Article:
1. Gossip and Slander. Hebrews 12:15-17. This is how we “defile others”, harming their perspective by filling their ears with sinful talk. This is a very dangerous road. We have a couple in our church who are true people of prayer. After a meeting the other night, they were praying for our pastors and asked God to protect them and to not allow their families to harm their ministry. A cold chill ran over my entire body as I realized that was me they were talking about and I was reminded again that I have a great obligation to my husband to guard my words and my attitudes, lest I harm the work that God has called him to do. We can never relax in the fight against sin, even in our own homes, even in bed as we discuss the day’s events. Our words can either edify or defile the listener…what a grave responsibility.
2. Ungrateful and Complaining. Philippians 2:14. Bitterness causes us to lose our gratitude, which results in murmuring and complaining. This is just ugly stuff, a blatant disregard for the many blessings of God. If you find yourself being negative and complaining about even the silliest things, maybe it is time for a heart exam.
3. Judges Motives. I Corinthians 4:5. Whatever someone does for you or says to you becomes suspect and you assume they are looking out for their own interests. This happened to me once when I was in a conflict – I tried to win someone over with gifts and food and apologies, but because of bitterness, they would not believe me and thought I was trying to look good for others. It was so frustrating. Only God can judge the heart and we should always err on the side of forgiveness and gratitude.
4. Self-Centered. Philippians 2:4. Bitterness can easily set in when our focus is on ourselves, and our hurts, and what we deserve. A self-centered heart is not looking out for the interests of others OR the glory of God.
5. Excessive Sorrow. John 16:6. Mrs. Peace describes it this way: “Grief and hurt has crowded out any joy, peace, or love that she used to have. It has, in fact, filled up her heart. It may, at times, overwhelm her.”
6. Vengeful. Romans 12:17,19. We might be trying to pay back the hurt we feel by avoiding someone, pouting in their presence, giving them “the cold shoulder”…none of these reflect the attitude of Christ or bring about the glory of God.
7. Brooding. 1 Corinthians 13:5. Thinking often about your situation and “playing it over and over in your mind” rather than trusting God and finding things to praise Him for is a sign that you are growing bitter. These are usually the times when I cry out to God for help, because “chewing” on my hurt feels impossible to stop sometimes.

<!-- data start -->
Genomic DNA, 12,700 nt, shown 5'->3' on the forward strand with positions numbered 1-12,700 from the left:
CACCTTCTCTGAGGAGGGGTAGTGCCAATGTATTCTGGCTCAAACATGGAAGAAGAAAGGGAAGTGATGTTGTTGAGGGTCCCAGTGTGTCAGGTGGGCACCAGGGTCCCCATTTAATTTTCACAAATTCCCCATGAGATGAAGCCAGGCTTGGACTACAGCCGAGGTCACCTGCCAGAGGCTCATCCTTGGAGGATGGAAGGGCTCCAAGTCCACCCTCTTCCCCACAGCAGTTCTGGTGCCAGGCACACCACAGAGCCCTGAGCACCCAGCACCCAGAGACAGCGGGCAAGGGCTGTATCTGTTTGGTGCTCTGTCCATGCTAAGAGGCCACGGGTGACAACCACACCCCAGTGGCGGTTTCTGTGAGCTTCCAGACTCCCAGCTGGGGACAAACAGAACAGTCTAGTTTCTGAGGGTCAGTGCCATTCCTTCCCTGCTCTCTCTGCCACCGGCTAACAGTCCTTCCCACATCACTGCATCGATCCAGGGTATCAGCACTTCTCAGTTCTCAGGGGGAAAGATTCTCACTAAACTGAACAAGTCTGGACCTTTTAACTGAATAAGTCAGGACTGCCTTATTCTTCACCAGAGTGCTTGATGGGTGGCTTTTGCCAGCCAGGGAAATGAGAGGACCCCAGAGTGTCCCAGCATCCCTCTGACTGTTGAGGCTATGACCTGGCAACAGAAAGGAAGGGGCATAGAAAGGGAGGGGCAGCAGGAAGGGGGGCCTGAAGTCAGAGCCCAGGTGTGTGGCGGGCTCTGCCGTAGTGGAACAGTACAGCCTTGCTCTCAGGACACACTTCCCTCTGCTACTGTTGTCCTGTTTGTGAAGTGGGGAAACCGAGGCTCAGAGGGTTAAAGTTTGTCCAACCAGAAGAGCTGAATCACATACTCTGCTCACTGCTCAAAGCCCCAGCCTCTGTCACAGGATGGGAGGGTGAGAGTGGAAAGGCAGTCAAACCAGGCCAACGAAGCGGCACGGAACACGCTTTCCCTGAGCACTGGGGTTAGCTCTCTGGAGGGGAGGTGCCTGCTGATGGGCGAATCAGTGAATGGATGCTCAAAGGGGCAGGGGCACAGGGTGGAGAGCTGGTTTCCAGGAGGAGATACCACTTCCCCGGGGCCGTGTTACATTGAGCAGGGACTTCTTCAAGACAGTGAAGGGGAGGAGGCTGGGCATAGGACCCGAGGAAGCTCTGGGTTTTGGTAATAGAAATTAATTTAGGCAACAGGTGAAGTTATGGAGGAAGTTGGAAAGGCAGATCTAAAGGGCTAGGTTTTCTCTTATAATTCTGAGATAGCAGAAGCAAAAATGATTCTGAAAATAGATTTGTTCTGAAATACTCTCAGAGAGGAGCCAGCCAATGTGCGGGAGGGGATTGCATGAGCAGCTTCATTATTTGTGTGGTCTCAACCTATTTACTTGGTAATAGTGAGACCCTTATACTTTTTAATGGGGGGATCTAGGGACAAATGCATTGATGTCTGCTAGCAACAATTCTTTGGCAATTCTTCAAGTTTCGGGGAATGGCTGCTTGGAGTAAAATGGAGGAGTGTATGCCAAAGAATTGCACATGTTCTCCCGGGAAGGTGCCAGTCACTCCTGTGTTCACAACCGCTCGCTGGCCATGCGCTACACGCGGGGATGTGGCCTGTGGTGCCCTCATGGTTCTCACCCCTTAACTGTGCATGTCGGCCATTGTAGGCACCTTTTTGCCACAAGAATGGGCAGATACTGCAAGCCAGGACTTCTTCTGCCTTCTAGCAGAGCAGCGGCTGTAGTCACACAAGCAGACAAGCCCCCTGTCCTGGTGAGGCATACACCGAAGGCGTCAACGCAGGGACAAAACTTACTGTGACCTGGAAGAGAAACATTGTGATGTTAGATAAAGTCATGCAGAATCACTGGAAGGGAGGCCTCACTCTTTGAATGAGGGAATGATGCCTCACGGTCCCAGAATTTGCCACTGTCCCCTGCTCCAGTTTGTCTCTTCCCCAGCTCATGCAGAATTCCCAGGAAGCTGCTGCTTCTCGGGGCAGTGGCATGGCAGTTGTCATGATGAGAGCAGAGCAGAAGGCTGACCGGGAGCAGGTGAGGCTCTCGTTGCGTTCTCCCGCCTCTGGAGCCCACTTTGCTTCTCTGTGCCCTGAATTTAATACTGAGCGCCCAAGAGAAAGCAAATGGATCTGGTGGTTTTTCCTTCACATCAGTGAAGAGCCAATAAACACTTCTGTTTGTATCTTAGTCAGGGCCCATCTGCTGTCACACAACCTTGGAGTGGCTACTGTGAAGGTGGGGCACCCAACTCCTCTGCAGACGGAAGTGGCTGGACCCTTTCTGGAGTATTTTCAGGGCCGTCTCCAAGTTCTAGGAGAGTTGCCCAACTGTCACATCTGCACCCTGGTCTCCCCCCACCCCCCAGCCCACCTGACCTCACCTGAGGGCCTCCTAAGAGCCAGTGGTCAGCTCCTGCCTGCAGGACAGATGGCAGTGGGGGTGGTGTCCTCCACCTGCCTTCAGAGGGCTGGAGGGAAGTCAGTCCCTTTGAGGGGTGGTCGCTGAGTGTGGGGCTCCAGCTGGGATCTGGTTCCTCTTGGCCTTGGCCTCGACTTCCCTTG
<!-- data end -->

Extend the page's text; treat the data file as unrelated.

8. Loss of joy. Psalm 199:47. The author says “Because of her sin, instead of God’s peace and joy, she is experiencing intense emotional pain and misery.” I have been there. I thought I was just “hurt”…but I was bitter, grievously sinning against God and my husband, putting his ministry in jeopardy.
9. A Critical, Judgmental Attitude. Matthew 7:5. We might be focusing on all the things someone is doing wrong instead of what they might be doing right. You see this a lot in church when a root of bitterness has been planted – the list of complaints and negativity, however illogical, grows to such great heights that the bitter person can no longer bear to be in that congregation.
I would also like to add that, when you grow bitter about someone or something, your bitterness does not exclusively focus on that one person or thing – it spreads, changing your perspective and vision, coloring the way you see your entire life while blinding you to the blessings of God. As a result, you’re not just giving that person or those people “their due” for what they did to you – you’re harming your own heart and the hearts of your family and friends. Bitterness is a serious, but often unseen, enemy and will devour us if we don’t chop it down.
So…are you bitter toward someone or about a situation?
Confession: I never read this section without some level of conviction over the state of my heart. That’s why my book falls open to these pages, as I refer to them many times each year.
Martha Peace goes on to recommend that, no matter how small your percentage of guilt might be in the situation – for we are never without sin, even if it is in the way we are reacting to “hurt” – that you take 100% responsibility for your part. Matthew 7:5 says that “Before you can see clearly to take the speck out of your brother’s eye, first take the beam out of your own.”
Start working today on your own sin and bitterness and see how God completely removes the hurt the has encompassed your mind and heart.
Martha also says that “Confessing bitterness, clearing your conscience, and giving blessings (she goes into detail about “going the second mile” for those who have hurt you) will go a long way, but in addition you must put off the bitterness by putting on kind, tender-hearted, and forgiving thoughts.”
In other words, replace those self-centered and bitter thoughts with Biblical ones. I will share more on this tomorrow, as I don’t want you to grow bitter toward me by the length and wordiness of this post.
Happy sanctification, everybody!